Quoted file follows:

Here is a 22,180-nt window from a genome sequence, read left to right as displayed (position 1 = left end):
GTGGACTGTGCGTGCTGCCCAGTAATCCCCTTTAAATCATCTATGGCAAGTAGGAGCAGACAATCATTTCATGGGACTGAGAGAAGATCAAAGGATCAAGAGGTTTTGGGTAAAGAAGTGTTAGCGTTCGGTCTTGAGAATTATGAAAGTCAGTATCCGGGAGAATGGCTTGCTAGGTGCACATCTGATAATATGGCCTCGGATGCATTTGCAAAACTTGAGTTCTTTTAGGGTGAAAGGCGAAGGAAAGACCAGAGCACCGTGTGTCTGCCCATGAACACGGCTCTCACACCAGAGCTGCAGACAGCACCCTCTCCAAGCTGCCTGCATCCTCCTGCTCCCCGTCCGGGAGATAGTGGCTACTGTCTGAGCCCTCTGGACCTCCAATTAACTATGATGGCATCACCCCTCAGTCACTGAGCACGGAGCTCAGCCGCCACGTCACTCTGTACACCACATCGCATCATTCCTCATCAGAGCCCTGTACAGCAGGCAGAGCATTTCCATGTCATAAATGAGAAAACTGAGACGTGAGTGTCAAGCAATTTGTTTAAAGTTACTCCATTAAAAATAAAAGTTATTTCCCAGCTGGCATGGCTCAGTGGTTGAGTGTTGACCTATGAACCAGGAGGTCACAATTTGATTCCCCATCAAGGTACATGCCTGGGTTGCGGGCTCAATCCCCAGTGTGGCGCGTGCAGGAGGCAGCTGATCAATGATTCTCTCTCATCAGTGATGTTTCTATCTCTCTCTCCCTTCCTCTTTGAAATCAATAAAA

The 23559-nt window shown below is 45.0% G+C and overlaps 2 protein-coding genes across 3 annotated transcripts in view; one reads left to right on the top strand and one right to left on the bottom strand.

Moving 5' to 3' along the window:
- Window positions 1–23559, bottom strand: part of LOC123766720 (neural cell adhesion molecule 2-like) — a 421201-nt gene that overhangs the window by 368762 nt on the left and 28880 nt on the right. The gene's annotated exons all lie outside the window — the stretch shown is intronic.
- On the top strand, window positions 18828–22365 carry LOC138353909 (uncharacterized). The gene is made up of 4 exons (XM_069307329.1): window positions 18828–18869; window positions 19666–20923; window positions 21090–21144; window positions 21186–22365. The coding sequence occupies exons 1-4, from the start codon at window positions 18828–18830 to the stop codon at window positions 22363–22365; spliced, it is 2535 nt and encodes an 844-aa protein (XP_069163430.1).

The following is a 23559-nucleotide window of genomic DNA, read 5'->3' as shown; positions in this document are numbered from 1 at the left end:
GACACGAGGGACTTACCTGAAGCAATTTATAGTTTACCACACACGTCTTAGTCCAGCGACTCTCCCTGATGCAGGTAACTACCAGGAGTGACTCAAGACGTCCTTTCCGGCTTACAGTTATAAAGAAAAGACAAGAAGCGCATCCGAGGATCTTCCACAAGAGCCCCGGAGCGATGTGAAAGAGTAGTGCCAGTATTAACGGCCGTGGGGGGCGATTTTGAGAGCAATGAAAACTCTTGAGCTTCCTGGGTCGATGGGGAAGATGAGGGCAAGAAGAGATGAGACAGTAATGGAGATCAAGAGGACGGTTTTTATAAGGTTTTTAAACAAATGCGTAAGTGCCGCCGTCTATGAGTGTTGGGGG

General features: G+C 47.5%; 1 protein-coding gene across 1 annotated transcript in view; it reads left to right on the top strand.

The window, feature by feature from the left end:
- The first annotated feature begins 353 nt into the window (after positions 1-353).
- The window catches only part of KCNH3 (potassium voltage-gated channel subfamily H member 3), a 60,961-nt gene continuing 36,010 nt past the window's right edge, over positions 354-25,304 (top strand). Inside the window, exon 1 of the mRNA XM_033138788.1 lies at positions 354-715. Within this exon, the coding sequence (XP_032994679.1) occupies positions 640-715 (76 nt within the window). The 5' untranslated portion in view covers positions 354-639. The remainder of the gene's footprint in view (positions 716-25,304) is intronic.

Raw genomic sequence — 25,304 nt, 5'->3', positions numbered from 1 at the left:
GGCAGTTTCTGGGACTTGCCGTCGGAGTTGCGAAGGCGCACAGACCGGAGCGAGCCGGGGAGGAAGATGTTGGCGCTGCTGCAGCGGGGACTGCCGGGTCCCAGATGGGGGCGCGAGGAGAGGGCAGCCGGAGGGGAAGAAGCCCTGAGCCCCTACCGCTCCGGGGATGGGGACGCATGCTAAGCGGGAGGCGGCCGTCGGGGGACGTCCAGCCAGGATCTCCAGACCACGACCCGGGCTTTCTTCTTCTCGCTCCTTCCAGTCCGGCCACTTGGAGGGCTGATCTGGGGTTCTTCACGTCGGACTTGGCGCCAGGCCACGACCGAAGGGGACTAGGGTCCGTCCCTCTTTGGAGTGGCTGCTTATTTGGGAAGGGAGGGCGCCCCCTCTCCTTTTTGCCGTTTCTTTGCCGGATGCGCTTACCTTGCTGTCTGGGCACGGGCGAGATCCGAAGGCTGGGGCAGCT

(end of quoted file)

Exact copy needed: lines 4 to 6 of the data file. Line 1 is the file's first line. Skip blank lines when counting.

Moving 5' to 3' along the window:
- Window positions 1–23559, bottom strand: part of LOC123766720 (neural cell adhesion molecule 2-like) — a 421201-nt gene that overhangs the window by 368762 nt on the left and 28880 nt on the right. The gene's annotated exons all lie outside the window — the stretch shown is intronic.
- On the top strand, window positions 18828–22365 carry LOC138353909 (uncharacterized). The gene is made up of 4 exons (XM_069307329.1): window positions 18828–18869; window positions 19666–20923; window positions 21090–21144; window positions 21186–22365. The coding sequence occupies exons 1-4, from the start codon at window positions 18828–18830 to the stop codon at window positions 22363–22365; spliced, it is 2535 nt and encodes an 844-aa protein (XP_069163430.1).